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I am designing a device using the PIC32MX795 processor that will act as a USB host. Since it is a battery operating device, I would prefer to not supply 5 volts all of the time on the USB port (the device will operate off a 3.7v Poly-Lithium battery and use a DC-DC boost converter to generate the 5 volts).

I would like to keep the device powered down as much as possible whenever there is nothing plugged into the USB connector. Is there some way of waking up when someone plugs in a USB device into the connector?

Even if I have to wake up once every second or so for a few milliseconds, that might be acceptable but I would prefer not to have to power up the 5 volts each time.

EDIT: After a device is plugged in, and I get data from it, then after some delay I would like to power it off so that it is not drawing current any more. This will force the user to unplug the device and plug it back in again to read the data again, which is okay.

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You can't count on what a device will do when it doesn't receive valid USB power. For example, it might not even turn on its pull up/down resistors to indicate the speed until it thinks it's plugged into a USB, which it might detect by looking at the bus power voltage.

If you can tolerate a little lag when a device is plugged in, wake up periodically and turn on the USB power for a little while. One problem is that devices might themselves take a little time to come up once power is applied. Some of my PIC programmers, for example, have deliberate waits of a few 100 ms after they run before turning on the USB. This is to make sure everything is truly stable before talking to the host. There is no guarantee how long you need to wait for a device to want to talk to the host after being powered by the USB. A half second is probably good enough for most cases, but you can't know that for sure.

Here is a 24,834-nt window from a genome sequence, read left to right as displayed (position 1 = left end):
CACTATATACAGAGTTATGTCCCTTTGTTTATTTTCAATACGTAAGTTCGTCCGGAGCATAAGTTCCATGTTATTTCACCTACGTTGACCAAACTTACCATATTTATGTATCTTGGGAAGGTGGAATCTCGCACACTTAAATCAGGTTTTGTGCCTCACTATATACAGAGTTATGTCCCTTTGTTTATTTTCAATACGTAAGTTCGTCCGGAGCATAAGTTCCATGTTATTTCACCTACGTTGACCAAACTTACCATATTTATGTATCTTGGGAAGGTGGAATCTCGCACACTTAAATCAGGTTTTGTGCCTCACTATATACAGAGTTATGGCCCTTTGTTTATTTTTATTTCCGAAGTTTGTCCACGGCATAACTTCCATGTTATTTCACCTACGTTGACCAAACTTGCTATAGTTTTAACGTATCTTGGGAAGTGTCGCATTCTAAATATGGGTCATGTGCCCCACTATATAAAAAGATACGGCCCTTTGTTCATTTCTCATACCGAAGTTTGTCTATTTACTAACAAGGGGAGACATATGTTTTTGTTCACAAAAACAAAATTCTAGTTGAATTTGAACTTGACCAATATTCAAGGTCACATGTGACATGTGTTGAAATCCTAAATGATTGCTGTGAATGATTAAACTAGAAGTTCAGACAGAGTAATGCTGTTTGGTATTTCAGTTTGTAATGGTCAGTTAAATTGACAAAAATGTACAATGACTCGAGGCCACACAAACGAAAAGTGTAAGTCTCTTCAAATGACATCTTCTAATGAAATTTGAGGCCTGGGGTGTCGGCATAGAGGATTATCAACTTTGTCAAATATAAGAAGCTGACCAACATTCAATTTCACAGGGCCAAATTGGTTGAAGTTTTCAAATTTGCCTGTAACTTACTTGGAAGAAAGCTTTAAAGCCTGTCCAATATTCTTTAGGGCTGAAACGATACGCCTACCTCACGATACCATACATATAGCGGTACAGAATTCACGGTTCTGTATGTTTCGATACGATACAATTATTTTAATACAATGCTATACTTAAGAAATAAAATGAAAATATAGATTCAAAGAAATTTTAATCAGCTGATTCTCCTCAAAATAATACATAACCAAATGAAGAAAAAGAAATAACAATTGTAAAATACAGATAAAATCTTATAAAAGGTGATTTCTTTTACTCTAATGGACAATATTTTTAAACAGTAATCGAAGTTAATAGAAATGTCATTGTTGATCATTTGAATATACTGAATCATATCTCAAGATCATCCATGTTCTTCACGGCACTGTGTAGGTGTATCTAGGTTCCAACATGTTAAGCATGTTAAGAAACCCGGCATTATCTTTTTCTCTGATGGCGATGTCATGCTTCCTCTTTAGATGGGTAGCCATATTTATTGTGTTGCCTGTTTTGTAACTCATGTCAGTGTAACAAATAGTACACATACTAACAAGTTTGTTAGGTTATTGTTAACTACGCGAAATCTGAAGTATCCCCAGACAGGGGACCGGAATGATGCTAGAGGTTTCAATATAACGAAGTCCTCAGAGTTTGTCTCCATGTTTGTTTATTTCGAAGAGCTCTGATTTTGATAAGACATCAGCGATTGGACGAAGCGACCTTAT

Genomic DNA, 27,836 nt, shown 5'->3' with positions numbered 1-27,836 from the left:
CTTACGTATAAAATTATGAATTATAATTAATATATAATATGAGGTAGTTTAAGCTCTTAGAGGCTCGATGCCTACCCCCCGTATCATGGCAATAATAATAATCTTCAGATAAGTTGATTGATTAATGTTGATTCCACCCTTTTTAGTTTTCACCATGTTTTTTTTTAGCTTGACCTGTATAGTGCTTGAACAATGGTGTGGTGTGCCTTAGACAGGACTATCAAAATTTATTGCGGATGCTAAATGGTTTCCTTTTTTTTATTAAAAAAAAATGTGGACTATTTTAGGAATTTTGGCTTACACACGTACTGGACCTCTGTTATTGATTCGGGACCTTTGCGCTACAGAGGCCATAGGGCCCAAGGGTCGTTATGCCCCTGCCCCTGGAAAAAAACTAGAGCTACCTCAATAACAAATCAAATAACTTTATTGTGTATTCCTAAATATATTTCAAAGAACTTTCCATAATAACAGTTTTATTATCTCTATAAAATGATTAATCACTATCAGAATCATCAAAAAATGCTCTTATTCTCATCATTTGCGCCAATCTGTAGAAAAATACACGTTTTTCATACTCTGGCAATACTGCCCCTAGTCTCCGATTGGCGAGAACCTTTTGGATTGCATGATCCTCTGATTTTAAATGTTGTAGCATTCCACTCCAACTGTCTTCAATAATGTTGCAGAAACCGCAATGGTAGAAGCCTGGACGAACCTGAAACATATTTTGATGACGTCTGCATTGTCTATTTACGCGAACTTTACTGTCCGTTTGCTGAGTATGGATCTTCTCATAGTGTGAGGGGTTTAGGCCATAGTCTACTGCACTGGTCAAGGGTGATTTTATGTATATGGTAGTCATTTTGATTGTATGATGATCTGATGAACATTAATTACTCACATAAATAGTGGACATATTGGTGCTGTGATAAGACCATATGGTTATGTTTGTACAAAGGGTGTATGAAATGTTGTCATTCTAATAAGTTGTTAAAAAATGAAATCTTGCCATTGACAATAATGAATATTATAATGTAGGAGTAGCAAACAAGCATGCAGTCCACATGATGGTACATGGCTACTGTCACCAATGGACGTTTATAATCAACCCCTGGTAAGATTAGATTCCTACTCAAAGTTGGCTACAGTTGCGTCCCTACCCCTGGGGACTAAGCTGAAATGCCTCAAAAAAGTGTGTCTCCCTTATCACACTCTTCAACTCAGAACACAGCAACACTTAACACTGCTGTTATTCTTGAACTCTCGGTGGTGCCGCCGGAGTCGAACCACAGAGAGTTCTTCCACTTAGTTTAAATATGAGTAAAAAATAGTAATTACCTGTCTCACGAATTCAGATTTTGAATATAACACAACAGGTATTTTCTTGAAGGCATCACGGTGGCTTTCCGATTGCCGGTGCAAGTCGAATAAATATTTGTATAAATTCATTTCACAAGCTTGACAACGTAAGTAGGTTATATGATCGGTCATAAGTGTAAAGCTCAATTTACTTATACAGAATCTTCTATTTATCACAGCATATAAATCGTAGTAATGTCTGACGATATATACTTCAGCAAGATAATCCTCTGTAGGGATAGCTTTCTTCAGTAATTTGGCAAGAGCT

A more reliable strategy would be to make a converter that takes very little power when no current is drawn from its 5V output. That shouldn't be too hard. If done properly, the drain on a 5V output with nothing connected can be a few microamps or less.

USB is optimized for light weight devices at the expense of more burden on the host. There is no free lunch.

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  • \$\begingroup\$ After a device is plugged in, and we get data from it, then after some delay I would like to power it off so that it is not drawing power any more (I didn't make this clear in my question, will edit). This will force the user to unplug the device and plug it back in again to read the data again, which is okay. \$\endgroup\$ – tcrosley Oct 27 '11 at 19:44
  • \$\begingroup\$ What if I constructed a circuit like my multimeter, and when the +5v power is off, measured the resistance between the +5 and ground leads of the USB connector? I tried several different devices, and they all showed a resistance under 500K. Actually I just want to sense something that is not an open circuit. \$\endgroup\$ – tcrosley Oct 27 '11 at 20:56
  • \$\begingroup\$ @tcrosley: That could work for many cases, but some devices might not draw much of anything until the voltage gets to valid USB levels. \$\endgroup\$ – Olin Lathrop Oct 27 '11 at 21:43
  • \$\begingroup\$ @OlinLathrop - I can't think of a single device that won't have some sort of clamping diodes to VCC and VSS. Every USB PHY I have seeen has at least some sort of protection on the USB IO. It's needed for ESD protection from the connector. And even if that is (strangely) missing, there is the intrinsic diode native to every semiconductor IC to consider. \$\endgroup\$ – Connor Wolf Oct 28 '11 at 5:08
  • \$\begingroup\$ Anyways, something like a flying capacitor converter (which uses basically no power at no load) is probably the best idea, anyways, as Olin says. \$\endgroup\$ – Connor Wolf Oct 28 '11 at 5:09

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